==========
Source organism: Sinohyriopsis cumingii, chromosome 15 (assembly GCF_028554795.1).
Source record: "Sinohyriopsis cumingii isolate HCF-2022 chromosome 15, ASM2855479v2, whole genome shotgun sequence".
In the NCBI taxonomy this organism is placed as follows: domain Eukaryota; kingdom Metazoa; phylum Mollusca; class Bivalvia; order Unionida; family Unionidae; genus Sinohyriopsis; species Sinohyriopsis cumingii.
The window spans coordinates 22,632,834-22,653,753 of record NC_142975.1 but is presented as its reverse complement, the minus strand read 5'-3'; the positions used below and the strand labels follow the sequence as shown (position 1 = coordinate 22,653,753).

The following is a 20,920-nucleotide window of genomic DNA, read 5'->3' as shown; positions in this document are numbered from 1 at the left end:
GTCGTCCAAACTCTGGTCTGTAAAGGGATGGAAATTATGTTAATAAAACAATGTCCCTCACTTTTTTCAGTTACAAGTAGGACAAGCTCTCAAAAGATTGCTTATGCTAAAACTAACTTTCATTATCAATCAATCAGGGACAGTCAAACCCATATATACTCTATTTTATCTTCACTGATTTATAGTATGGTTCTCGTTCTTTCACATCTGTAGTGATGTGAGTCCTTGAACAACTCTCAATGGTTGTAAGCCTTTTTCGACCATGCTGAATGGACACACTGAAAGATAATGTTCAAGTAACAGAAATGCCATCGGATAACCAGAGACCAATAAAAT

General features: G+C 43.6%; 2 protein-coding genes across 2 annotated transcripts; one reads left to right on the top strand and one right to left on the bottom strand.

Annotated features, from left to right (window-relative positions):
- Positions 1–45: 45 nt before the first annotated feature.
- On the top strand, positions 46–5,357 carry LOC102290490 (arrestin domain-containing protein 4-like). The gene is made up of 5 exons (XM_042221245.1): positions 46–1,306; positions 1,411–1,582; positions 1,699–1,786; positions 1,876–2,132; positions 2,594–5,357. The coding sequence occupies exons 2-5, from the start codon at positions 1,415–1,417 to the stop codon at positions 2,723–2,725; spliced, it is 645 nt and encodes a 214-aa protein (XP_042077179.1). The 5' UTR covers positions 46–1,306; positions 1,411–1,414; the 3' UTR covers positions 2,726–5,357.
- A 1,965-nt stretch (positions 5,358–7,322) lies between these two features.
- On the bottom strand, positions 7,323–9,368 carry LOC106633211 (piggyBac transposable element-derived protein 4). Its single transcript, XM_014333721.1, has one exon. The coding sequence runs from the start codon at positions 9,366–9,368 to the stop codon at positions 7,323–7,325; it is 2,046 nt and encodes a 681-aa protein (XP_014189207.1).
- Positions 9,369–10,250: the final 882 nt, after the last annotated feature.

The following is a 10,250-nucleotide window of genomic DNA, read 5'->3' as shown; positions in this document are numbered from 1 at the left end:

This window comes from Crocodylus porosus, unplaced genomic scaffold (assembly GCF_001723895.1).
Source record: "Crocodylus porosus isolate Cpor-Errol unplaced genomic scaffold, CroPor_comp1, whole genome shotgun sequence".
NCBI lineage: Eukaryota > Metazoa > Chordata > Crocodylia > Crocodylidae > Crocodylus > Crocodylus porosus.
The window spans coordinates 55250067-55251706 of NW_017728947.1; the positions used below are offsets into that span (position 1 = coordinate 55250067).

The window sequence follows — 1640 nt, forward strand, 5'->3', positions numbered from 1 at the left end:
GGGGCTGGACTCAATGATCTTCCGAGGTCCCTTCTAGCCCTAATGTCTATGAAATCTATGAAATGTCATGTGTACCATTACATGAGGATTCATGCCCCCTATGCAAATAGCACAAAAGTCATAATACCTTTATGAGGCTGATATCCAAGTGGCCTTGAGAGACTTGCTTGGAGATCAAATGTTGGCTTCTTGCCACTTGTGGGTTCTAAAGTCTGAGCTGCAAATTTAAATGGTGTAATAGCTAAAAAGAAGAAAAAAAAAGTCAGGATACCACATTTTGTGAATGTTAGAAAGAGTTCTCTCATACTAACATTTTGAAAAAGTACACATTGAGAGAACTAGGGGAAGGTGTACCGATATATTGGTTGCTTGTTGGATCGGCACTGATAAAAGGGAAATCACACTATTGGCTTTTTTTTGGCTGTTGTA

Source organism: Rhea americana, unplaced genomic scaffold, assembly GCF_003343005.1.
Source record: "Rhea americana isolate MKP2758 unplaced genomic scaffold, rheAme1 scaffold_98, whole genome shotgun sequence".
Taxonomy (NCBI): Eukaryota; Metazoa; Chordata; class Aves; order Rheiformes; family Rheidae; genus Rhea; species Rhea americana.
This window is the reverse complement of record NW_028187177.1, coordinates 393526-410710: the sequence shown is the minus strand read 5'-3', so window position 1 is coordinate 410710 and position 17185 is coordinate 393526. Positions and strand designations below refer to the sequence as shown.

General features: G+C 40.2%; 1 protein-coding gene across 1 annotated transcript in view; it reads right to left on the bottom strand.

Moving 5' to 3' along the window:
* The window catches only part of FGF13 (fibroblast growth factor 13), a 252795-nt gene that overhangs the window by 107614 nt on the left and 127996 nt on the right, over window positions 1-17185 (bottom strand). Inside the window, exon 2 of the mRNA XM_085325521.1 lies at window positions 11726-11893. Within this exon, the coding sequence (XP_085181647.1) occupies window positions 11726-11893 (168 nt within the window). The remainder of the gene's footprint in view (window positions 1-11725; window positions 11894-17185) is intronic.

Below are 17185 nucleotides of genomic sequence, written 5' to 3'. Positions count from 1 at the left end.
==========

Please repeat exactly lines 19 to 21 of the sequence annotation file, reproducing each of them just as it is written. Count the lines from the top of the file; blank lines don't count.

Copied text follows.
The window sequence follows — 1640 nt, forward strand, 5'->3', positions numbered from 1 at the left end:
GGGGCTGGACTCAATGATCTTCCGAGGTCCCTTCTAGCCCTAATGTCTATGAAATCTATGAAATGTCATGTGTACCATTACATGAGGATTCATGCCCCCTATGCAAATAGCACAAAAGTCATAATACCTTTATGAGGCTGATATCCAAGTGGCCTTGAGAGACTTGCTTGGAGATCAAATGTTGGCTTCTTGCCACTTGTGGGTTCTAAAGTCTGAGCTGCAAATTTAAATGGTGTAATAGCTAAAAAGAAGAAAAAAAAAGTCAGGATACCACATTTTGTGAATGTTAGAAAGAGTTCTCTCATACTAACATTTTGAAAAAGTACACATTGAGAGAACTAGGGGAAGGTGTACCGATATATTGGTTGCTTGTTGGATCGGCACTGATAAAAGGGAAATCACACTATTGGCTTTTTTTTGGCTGTTGTA

Source organism: Rhea americana, unplaced genomic scaffold, assembly GCF_003343005.1.